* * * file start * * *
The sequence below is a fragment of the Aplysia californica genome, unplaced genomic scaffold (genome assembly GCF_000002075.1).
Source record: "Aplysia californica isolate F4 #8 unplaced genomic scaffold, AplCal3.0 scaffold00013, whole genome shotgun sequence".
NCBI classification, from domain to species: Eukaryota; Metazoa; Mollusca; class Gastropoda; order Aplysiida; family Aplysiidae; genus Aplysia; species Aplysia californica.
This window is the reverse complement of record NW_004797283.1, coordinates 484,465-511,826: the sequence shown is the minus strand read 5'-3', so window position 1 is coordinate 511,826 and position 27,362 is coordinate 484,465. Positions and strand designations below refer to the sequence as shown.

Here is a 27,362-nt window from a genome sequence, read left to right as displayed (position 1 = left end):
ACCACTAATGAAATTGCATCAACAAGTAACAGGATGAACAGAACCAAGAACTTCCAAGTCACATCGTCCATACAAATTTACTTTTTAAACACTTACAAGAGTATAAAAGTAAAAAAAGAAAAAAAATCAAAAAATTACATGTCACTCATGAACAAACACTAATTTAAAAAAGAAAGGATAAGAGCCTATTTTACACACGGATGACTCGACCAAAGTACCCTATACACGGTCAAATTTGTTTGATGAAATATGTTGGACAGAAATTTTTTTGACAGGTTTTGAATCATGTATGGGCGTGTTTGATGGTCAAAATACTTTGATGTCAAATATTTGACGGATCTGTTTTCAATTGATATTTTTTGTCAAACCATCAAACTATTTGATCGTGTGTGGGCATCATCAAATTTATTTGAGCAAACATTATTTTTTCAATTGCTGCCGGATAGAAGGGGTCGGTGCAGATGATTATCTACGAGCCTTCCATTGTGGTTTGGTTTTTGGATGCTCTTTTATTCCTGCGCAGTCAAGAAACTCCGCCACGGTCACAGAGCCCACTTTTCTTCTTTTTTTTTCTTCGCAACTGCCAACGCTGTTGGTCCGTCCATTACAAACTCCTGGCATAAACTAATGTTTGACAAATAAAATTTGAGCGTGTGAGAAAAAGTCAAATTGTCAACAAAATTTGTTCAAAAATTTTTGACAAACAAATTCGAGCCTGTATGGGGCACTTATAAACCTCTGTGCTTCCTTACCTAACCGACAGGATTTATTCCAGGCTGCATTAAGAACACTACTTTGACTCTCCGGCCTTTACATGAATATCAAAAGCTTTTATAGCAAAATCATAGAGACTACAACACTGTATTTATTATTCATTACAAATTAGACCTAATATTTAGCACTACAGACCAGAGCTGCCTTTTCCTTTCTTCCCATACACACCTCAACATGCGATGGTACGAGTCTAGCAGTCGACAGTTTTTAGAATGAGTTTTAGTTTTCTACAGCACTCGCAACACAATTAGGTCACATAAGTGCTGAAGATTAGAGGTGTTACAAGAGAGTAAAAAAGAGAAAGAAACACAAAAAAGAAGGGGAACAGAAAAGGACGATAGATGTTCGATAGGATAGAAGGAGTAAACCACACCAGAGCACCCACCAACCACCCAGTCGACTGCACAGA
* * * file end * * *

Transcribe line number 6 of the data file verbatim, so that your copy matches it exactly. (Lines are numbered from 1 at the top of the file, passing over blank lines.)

ACCACTAATGAAATTGCATCAACAAGTAACAGGATGAACAGAACCAAGAACTTCCAAGTCACATCGTCCATACAAATTTACTTTTTAAACACTTACAAGAGTATAAAAGTAAAAAAAGAAAAAAAATCAAAAAATTACATGTCACTCATGAACAAACACTAATTTAAAAAAGAAAGGATAAGAGCCTATTTTACACACGGATGACTCGACCAAAGTACCCTATACACGGTCAAATTTGTTTGATGAAATATGTTGGACAGAAATTTTTTTGACAGGTTTTGAATCATGTATGGGCGTGTTTGATGGTCAAAATACTTTGATGTCAAATATTTGACGGATCTGTTTTCAATTGATATTTTTTGTCAAACCATCAAACTATTTGATCGTGTGTGGGCATCATCAAATTTATTTGAGCAAACATTATTTTTTCAATTGCTGCCGGATAGAAGGGGTCGGTGCAGATGATTATCTACGAGCCTTCCATTGTGGTTTGGTTTTTGGATGCTCTTTTATTCCTGCGCAGTCAAGAAACTCCGCCACGGTCACAGAGCCCACTTTTCTTCTTTTTTTTTCTTCGCAACTGCCAACGCTGTTGGTCCGTCCATTACAAACTCCTGGCATAAACTAATGTTTGACAAATAAAATTTGAGCGTGTGAGAAAAAGTCAAATTGTCAACAAAATTTGTTCAAAAATTTTTGACAAACAAATTCGAGCCTGTATGGGGCACTTATAAACCTCTGTGCTTCCTTACCTAACCGACAGGATTTATTCCAGGCTGCATTAAGAACACTACTTTGACTCTCCGGCCTTTACATGAATATCAAAAGCTTTTATAGCAAAATCATAGAGACTACAACACTGTATTTATTATTCATTACAAATTAGACCTAATATTTAGCACTACAGACCAGAGCTGCCTTTTCCTTTCTTCCCATACACACCTCAACATGCGATGGTACGAGTCTAGCAGTCGACAGTTTTTAGAATGAGTTTTAGTTTTCTACAGCACTCGCAACACAATTAGGTCACATAAGTGCTGAAGATTAGAGGTGTTACAAGAGAGTAAAAAAGAGAAAGAAACACAAAAAAGAAGGGGAACAGAAAAGGACGATAGATGTTCGATAGGATAGAAGGAGTAAACCACACCAGAGCACCCACCAACCACCCAGTCGACTGCACAGA